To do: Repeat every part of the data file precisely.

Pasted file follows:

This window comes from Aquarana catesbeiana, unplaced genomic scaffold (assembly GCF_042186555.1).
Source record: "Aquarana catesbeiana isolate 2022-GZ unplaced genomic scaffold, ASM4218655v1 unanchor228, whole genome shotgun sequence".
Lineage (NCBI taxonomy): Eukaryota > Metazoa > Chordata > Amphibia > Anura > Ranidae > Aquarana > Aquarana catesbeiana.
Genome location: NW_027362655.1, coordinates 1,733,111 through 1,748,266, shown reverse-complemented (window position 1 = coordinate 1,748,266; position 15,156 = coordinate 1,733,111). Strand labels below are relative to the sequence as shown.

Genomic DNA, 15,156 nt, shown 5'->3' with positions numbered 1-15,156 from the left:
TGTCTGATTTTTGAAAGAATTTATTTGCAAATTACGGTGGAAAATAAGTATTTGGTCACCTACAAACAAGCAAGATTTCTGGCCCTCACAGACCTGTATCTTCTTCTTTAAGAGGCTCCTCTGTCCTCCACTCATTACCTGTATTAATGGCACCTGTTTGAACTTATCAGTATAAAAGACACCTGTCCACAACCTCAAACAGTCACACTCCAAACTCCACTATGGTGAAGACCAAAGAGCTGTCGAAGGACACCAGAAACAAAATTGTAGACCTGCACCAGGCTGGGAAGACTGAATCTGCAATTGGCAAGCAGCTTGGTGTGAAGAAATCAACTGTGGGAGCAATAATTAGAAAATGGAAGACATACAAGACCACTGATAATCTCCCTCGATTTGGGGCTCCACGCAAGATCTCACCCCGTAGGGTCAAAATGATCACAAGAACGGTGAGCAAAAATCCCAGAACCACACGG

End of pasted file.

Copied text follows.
This window comes from Aquarana catesbeiana, unplaced genomic scaffold (assembly GCF_042186555.1).
Source record: "Aquarana catesbeiana isolate 2022-GZ unplaced genomic scaffold, ASM4218655v1 unanchor228, whole genome shotgun sequence".
Lineage (NCBI taxonomy): Eukaryota > Metazoa > Chordata > Amphibia > Anura > Ranidae > Aquarana > Aquarana catesbeiana.
Genome location: NW_027362655.1, coordinates 1,733,111 through 1,748,266, shown reverse-complemented (window position 1 = coordinate 1,748,266; position 15,156 = coordinate 1,733,111). Strand labels below are relative to the sequence as shown.

Genomic DNA, 15,156 nt, shown 5'->3' with positions numbered 1-15,156 from the left:
TGTCTGATTTTTGAAAGAATTTATTTGCAAATTACGGTGGAAAATAAGTATTTGGTCACCTACAAACAAGCAAGATTTCTGGCCCTCACAGACCTGTATCTTCTTCTTTAAGAGGCTCCTCTGTCCTCCACTCATTACCTGTATTAATGGCACCTGTTTGAACTTATCAGTATAAAAGACACCTGTCCACAACCTCAAACAGTCACACTCCAAACTCCACTATGGTGAAGACCAAAGAGCTGTCGAAGGACACCAGAAACAAAATTGTAGACCTGCACCAGGCTGGGAAGACTGAATCTGCAATTGGCAAGCAGCTTGGTGTGAAGAAATCAACTGTGGGAGCAATAATTAGAAAATGGAAGACATACAAGACCACTGATAATCTCCCTCGATTTGGGGCTCCACGCAAGATCTCACCCCGTAGGGTCAAAATGATCACAAGAACGGTGAGCAAAAATCCCAGAACCACACGG